As European nations built their empires, maps played a part in colonial diplomacy as they helped settle border disputes and were a resource for treaty negotiations (Schmidt, 1997). Maps legitimized the land they depicted (Harley, 1989), and therefore became a tool to impose superiority over colonial competitors. This is depicted in several ways in Brasilia et Pervvia. There are several large ships off the coast of Brazil in the Atlantic Ocean in conflict with one another, with a large explosion depicted between the two. Additionally, three more ships are scattered in the Pacific and Atlantic Oceans, symbolizing the various European countries vying for power in South America. One curious detail is that the flags on the ships are nondescript. Assigning the ships national alliances could have been a method to reinforce Dutch domination over other countries, promoting nationalistic sentiment. Instead, the Netherlands’ superiority was enforced through the use of Latin rather than Dutch. By using a language that was understood across Europe, de Jode contributed to the Dutch mapmaking legacy, dictating European cartographic discourse and frustrating other European powers (Schmidt, 1997). The map acts is a subtle declaration of the Netherlands’ desire to establish colonies in South America. History provides evidence for this: the Netherlands established a colony in Brazil in 1621, directly challenging Spanish and Portuguese claims to the land (Stuchtey, 2011). Therefore, Brasilia et Pervvia symbolically represents Dutch superiority over their European competitors, furthering Dutch imperialist ideations.

Imperialist ideology also reinforced a social hierarchy (Harley, 1989). This closely connects to the moral imperialist argument, which says that it is the duty of those in the upper echelons of the hierarchy to guide others (Stuchtey, 2011). Maps were a physical representation of social geographies and hierarchies (Harley, 1989), which is seen Brasilia et Pervvia. Within Brazil, there are several tribes of Indigenous South Americans. In one tribe, the half-clothed members are beating someone with a club. Another person is seen standing over a fire, watching someone burn. These barbaric practices furthered the moral superiority argument, providing justification for Europeans to lay claim to the land and civilize them. The Europeans and Natives are further contrasted with a group of fully clothed Europeans, representing civility, juxtaposing the naked natives. The rudimentary bows, arrows and clubs of the natives falter in comparison to the advanced guns of the Europeans. Additionally, there are several canoes off the coast of Brazil consisting of half clothed individuals with weapons, directly juxtaposing the grandiose ships. These subtle assertions of dominance highlight the superiority of the Europeans by otherizing the natives, a key characteristic of imperialism.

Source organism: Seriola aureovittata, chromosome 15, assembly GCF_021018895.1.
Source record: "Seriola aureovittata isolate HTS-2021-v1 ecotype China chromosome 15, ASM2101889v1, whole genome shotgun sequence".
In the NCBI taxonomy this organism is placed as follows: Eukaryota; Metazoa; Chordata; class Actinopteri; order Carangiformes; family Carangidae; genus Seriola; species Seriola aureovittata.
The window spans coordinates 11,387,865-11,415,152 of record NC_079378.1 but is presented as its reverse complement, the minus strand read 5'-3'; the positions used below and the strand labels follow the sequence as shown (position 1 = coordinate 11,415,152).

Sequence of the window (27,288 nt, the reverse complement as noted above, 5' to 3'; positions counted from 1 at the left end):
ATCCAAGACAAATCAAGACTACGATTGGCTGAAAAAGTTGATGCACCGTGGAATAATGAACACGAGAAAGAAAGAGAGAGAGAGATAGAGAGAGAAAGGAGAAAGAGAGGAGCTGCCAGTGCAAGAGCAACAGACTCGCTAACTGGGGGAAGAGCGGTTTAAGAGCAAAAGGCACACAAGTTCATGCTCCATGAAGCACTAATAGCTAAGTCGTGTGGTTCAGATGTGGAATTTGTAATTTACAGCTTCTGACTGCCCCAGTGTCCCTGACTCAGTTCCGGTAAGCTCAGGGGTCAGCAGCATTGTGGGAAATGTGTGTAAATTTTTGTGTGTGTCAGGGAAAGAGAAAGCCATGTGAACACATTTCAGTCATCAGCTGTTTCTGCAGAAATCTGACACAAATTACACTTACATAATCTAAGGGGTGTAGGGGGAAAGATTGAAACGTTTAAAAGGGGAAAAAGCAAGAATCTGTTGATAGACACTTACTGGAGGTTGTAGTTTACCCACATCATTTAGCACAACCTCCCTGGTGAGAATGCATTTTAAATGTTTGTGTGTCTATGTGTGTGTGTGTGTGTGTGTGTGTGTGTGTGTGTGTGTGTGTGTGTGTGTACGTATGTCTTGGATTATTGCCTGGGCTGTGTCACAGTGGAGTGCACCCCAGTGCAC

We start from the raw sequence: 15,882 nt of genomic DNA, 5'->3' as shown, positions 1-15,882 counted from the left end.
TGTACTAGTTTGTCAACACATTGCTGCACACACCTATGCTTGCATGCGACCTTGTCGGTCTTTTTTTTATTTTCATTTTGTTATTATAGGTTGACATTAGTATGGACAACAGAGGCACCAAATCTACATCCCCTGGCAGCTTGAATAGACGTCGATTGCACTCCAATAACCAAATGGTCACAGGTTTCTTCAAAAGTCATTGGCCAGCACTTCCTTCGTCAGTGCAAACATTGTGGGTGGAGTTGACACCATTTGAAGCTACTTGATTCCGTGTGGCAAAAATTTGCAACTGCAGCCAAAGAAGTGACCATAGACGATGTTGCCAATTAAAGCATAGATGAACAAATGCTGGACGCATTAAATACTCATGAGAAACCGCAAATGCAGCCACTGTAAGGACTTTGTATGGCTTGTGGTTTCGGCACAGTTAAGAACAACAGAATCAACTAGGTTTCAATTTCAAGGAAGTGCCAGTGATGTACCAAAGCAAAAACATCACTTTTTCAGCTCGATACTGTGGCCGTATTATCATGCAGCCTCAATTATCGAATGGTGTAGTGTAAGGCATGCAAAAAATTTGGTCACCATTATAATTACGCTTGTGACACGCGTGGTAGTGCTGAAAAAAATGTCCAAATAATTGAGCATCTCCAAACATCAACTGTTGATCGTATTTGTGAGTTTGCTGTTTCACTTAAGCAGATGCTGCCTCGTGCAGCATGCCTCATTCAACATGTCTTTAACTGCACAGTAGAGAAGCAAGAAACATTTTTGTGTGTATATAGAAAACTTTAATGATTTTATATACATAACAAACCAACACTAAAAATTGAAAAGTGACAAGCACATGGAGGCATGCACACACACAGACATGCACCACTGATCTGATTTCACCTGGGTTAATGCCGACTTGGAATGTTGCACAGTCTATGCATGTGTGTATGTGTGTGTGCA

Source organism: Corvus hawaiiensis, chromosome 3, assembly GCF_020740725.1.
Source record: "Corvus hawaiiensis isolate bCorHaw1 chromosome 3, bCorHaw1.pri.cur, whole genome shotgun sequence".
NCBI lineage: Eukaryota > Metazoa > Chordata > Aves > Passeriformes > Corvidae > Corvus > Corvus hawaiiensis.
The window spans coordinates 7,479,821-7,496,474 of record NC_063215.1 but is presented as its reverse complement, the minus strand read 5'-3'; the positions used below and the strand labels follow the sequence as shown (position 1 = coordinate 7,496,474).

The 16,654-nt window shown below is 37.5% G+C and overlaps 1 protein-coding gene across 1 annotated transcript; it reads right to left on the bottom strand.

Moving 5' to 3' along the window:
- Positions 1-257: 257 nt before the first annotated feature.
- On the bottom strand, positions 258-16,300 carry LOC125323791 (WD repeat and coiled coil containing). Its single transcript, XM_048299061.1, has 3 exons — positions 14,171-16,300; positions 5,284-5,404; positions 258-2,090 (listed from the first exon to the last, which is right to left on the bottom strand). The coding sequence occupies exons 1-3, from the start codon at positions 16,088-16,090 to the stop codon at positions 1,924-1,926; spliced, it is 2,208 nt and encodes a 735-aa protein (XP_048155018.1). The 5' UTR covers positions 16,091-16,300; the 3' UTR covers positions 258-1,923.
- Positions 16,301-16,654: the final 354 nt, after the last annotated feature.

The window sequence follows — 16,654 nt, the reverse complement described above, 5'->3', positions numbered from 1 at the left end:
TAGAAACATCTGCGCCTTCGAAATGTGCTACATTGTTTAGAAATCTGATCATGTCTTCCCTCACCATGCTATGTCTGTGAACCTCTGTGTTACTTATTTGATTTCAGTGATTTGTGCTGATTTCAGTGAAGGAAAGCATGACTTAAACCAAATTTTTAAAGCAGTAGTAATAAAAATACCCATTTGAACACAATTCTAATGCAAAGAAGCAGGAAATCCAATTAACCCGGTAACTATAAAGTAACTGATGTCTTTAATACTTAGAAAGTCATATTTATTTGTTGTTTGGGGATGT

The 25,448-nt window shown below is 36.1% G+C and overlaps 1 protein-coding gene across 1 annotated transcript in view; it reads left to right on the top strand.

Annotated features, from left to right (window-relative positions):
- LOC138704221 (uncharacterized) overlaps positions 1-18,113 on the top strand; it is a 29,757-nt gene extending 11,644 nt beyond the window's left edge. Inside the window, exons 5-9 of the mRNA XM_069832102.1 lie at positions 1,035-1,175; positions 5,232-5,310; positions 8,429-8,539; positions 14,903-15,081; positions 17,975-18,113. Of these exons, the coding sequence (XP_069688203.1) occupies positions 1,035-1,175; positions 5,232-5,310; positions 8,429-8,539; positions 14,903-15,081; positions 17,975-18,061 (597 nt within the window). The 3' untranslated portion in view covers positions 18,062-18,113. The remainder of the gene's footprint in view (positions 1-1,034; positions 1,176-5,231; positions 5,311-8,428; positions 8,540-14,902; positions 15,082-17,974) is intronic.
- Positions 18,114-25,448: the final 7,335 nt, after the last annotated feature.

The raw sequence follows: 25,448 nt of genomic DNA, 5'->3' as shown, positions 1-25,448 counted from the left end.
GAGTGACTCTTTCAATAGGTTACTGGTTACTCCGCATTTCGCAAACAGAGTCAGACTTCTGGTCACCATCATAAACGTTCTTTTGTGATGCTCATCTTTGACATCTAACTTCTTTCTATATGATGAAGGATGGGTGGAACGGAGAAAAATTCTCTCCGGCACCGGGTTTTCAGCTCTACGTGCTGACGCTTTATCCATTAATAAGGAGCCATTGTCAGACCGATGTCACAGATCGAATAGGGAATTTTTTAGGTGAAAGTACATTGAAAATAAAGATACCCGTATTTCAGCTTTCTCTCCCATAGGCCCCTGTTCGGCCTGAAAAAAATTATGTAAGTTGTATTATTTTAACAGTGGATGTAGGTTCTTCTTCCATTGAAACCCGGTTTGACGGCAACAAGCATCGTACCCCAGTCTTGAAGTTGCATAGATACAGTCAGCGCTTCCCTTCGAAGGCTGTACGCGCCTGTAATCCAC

The purpose of this map also helped further the imperialist agenda. Dutch maps were ornate and hung prominently in the homes of merchants and nobles (Stone, 1988). Decorative maps that featured imperialistic ideas served as public propaganda to further the colonial agenda at the beginning of the 1600s (Sutton, 2015). Brasilia et Pervvia is presumably a decorative map, as it carefully hand-painted, using varied colours and a great amount of detail. The border surrounding the title is ornate, embellishing the map. The animals that are seen in the land and the water are fantastical, adding to the allure and mystery of South America. These decorative maps reflected values that were rooted in natural law by placing authority upon eyewitness and pictorial proof (Sutton, 2015). Additionally, vignettes and coastal depictions were part of cartographical propaganda to guide merchants, attract colonialists and support territorial claims (Sutton, 2015). Disseminating these maps reinforced the public’s opinion of European superiority and stereotypes of South America. As maps reinforced this authority with the public, the culture of colonization was further fuelled.

Imperialist ideology is evident through the choices and symbolic depictions in de Jode’s map. It reiterates the dominant European idea of superiority over lesser countries. Imperialism contributed to colonialist thought, leading to the establishment of Dutch colonies in Brazil and Suriname. Maps such as Brasilia et Pervvia are by-products of the ideological framework in which they were created, providing a perspective into history.


Craib, R. B. (2000). Cartography and power in the conquest and creation of New Spain. Latin American Research Review, 35(1): 7-36. Retrieved from

Eighty Years’ War. (2016). In Encyclopædia Britannica online. Retrieved from

Harley, J. B. (1989). Deconstructing the map. Cartographica, 26(2): 1-20. Retrieved from;view=fulltext

Schmidt, B. (1997). Mapping an Empire: Cartographic and colonial rivalry in seventeeth-century Dutch and English North America. The William and Mary Quarterly, 54(3): 549-78. Retrieved from

Stone, J. C. (1988). Imperialism, colonialism and cartography. Transactions of the Institute of British Geographers, 13(1): 57-64. Retrieved from

Stuchtey, B. (2011). Colonialism and Imperialism, 1450-1950. European History Online. Retrieved from

Sutton, E. A. (2015). Capitalism and cartography in the Dutch Golden Age. Chicago: The University of Chicago Press."


Cornelis de Jode, “Brasilia et Pervvia,” Omeka Testbed, accessed July 21, 2018,